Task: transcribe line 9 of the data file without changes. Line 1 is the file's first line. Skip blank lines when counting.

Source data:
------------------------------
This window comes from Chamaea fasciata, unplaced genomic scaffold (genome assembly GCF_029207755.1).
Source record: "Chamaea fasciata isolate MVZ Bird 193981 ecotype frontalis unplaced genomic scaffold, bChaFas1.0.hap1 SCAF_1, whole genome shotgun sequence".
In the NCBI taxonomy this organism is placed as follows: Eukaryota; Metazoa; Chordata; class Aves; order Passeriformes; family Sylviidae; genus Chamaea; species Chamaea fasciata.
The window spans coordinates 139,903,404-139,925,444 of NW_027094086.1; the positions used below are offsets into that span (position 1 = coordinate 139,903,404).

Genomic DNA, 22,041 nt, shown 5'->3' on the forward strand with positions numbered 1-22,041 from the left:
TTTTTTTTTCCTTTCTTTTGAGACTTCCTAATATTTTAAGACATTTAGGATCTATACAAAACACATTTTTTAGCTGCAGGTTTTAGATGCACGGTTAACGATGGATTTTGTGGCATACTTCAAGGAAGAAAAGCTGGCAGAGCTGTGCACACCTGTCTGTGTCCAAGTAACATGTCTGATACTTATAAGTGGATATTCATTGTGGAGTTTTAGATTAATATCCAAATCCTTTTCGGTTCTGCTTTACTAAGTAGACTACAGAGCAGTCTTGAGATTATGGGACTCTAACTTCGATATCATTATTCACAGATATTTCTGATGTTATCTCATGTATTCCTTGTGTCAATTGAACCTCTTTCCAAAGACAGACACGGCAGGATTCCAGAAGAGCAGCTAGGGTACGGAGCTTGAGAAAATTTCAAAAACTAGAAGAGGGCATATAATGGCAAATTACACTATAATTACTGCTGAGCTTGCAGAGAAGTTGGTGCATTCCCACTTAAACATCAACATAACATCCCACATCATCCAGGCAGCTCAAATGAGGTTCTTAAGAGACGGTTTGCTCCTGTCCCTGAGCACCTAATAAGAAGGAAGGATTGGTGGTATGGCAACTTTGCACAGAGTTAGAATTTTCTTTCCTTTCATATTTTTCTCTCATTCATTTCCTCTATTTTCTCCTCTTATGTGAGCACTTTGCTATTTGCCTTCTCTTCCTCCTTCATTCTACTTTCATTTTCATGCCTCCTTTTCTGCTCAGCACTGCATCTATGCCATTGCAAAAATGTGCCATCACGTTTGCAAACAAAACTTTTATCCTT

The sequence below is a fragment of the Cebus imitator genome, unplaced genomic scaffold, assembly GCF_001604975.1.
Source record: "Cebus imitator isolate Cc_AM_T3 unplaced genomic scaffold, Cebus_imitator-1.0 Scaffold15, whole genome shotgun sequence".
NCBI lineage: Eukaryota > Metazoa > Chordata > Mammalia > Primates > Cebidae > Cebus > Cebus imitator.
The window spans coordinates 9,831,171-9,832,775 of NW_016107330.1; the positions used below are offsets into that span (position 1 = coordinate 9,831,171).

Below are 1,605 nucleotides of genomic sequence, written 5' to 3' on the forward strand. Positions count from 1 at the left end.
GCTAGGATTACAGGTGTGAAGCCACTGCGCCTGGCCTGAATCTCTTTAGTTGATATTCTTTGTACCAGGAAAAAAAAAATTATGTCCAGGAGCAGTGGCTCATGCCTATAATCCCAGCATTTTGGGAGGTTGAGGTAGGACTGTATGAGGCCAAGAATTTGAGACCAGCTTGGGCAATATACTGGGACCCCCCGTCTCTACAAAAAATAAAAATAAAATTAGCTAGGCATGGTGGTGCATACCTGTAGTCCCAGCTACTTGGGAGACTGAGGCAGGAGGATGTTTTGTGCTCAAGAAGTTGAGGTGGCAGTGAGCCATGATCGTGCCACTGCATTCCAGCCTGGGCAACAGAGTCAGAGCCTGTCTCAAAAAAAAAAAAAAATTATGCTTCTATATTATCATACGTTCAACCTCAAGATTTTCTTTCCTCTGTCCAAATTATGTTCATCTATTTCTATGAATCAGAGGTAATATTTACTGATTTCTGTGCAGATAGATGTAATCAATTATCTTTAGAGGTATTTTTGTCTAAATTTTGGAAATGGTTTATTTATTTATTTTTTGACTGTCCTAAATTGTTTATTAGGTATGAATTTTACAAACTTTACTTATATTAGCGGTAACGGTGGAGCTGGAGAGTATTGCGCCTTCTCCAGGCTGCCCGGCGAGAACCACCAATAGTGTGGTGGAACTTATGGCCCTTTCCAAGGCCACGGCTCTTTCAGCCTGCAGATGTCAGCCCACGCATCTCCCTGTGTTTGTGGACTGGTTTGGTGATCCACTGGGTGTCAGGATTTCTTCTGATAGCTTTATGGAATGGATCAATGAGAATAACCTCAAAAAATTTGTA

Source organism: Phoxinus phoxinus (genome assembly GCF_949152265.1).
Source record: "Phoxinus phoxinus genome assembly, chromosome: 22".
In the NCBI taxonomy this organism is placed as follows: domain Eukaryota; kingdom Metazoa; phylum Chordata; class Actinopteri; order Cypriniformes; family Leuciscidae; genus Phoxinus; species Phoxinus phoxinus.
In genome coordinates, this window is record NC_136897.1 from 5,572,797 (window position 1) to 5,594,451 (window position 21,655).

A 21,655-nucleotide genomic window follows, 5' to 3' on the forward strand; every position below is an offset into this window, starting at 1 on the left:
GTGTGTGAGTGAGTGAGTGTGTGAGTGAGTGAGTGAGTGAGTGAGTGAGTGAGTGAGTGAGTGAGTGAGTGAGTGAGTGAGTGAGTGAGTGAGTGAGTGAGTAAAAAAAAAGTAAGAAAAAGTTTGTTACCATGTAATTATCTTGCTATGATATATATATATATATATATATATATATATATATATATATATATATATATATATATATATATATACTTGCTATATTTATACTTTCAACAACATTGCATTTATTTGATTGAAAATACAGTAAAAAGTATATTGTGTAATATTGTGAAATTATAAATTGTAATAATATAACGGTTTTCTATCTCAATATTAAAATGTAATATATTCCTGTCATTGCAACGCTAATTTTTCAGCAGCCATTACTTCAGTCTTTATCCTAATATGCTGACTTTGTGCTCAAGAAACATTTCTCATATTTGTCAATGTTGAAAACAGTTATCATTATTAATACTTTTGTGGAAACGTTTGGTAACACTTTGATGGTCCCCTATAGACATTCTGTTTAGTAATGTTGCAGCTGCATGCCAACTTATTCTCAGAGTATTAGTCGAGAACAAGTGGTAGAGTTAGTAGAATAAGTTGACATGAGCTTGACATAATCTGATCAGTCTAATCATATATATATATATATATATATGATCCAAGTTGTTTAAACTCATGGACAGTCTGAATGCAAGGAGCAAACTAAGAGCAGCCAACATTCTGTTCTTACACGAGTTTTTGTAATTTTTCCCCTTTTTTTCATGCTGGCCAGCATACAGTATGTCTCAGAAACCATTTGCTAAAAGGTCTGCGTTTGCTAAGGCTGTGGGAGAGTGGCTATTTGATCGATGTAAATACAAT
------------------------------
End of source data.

NCBI lineage: Eukaryota > Metazoa > Chordata > Mammalia > Primates > Cebidae > Cebus > Cebus imitator.